With a business travel industry currently ranked eighth in the world, Brazil is an international business hub — soon to surpass Italy, France and the U.K. If you’re one of the many business travelers heading to the popular South American destination, the following business etiquette guidelines will help you leave a positive impression on your Brazilian counterparts and avoid embarrassing cultural faux pas.
Clothing – Appearances are very important to Brazilians, so how you dress will reflect upon you and your company. Brazilian businesswomen favor elegant and feminine suits or dresses accented with high quality accessories. Brazilian businessmen wear conservative dark suits, shirts and ties. Three-piece suits are for executives and two-piece suits indicate office workers. You’ll find all Brazilians in stylish shoes that are polished and well-kept.
Greetings – Expect business greetings to be reflective of Brazil’s culture – warm and welcoming. Respond to your colleagues in the manner they address you (i.e., if they use your first name, use their first name) and if you encounter a “close talker” remember that Brazilians are comfortable with much less personal space than we’re accustomed to in the U.S. Expect your male counterparts to shake hands firmly and for a long time, and hold strong and steady eye contact. Once you get to know your associates, expect hugging and backslapping instead. It’s common for men and women to exchange kisses on the cheek when first meeting — if you’d rather shake hands, extend your hand first. Women often greet by exchanging kisses on the cheek, left cheek first.
To make a great first impression, print double sided business cards and have one side translated into Portuguese. When presenting your card to your Brazilian counterparts, have the Portuguese side facing them.
Conversation – If you speak Portuguese, you have an obvious advantage – but if you don’t, make an effort in advance of your trip to learn some key words. Even if your pronunciation isn’t the best, your colleagues will appreciate your efforts. Remember that Brazilians like to speak loudly and hold long, animated conversations – humor is an integral part of social and business gatherings. Most business meetings are informal where anyone with something to say chips in – in fact, interruptions are common. Be sure to engage your associates in conversation as remaining quiet will be taken as a lack of interest. While face-to-face communications are preferred, when it comes to agreements, Brazilians insist on detailed legal contracts.
Dining – If you’re hosting a meal, make sure you select a prestigious restaurant as most Brazilians expect high-end establishments for business meals. Give yourself enough time as these can be lengthy meals (a business lunch can last at least two hours). Make sure you wash your hands before eating and refrain from touching your food with your hands; use a knife and fork for everything, even fruit! Unless your counterparts initiate it, don’t discuss business during meals. Avoid topics on Argentina/Brazil football rivalry (even during this World Cup season), religion, Brazil’s class system, and the rainforest.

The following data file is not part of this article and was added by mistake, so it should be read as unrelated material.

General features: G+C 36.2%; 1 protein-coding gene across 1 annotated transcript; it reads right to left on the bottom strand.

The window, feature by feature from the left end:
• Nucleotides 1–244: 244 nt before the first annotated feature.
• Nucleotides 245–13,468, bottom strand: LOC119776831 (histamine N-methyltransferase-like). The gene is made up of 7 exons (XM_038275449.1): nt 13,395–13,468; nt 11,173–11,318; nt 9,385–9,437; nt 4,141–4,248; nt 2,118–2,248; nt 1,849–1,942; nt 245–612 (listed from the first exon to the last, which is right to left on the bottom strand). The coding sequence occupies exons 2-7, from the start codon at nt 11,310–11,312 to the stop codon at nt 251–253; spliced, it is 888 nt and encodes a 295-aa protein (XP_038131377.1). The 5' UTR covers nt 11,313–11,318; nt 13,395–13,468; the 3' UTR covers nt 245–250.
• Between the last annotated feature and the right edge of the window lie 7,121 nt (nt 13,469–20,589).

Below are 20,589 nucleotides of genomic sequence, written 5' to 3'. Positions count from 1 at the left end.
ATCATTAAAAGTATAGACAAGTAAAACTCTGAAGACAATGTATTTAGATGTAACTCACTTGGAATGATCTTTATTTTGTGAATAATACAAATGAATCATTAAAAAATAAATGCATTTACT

Once everyone has finished, ask the waiter to bring the check as they usually don’t until requested. At all restaurants and bars, a standard service fee of 10% is included as a line item at the end of the bill, so tipping is not expected unless you want to be extra generous.
Gifting – Offering a gift to your colleagues is not necessary during your first few meetings. If you decide to give a gift, avoid handkerchiefs (associated with funerals) and anything purple or black as these are considered mourning colors. Also, lavish gifts could be misinterpreted as a bribe and/or cause embarrassment. Ideal gifts include high-quality whiskey, wine, coffee table books and name-brand pens. If you’ll be going to a Brazilian’s home, sending flowers before or after visiting is a nice gesture. Also, if you receive a gift, open as soon as you receive it. Waiting is considered rude.
Negotiations – Punctuality is of utmost importance. However, be prepared to wait for your fashionably late Brazilian associates for at least 10-15 minutes. Once the meeting convenes, don’t expect to dive right into business as relationship-building and socializing is important. Remember that Brazilians like to take their time and don’t take well to pressure, confrontation or hard sell tactics. If you must finalize a deal, use local lawyers and accountants for negotiations. Brazilians may resent an outside legal presence.
Business interactions in Brazil require an understanding of the cultural differences between U.S. and local business practices. As you can see, adequate preparation can go a long way in making a lasting good impression.
Michael J. Kelly is CEO of On Call International which for nearly 20 years has provided fully-customized travel assistance plans protecting millions of travelers, their families, and the companies they work for.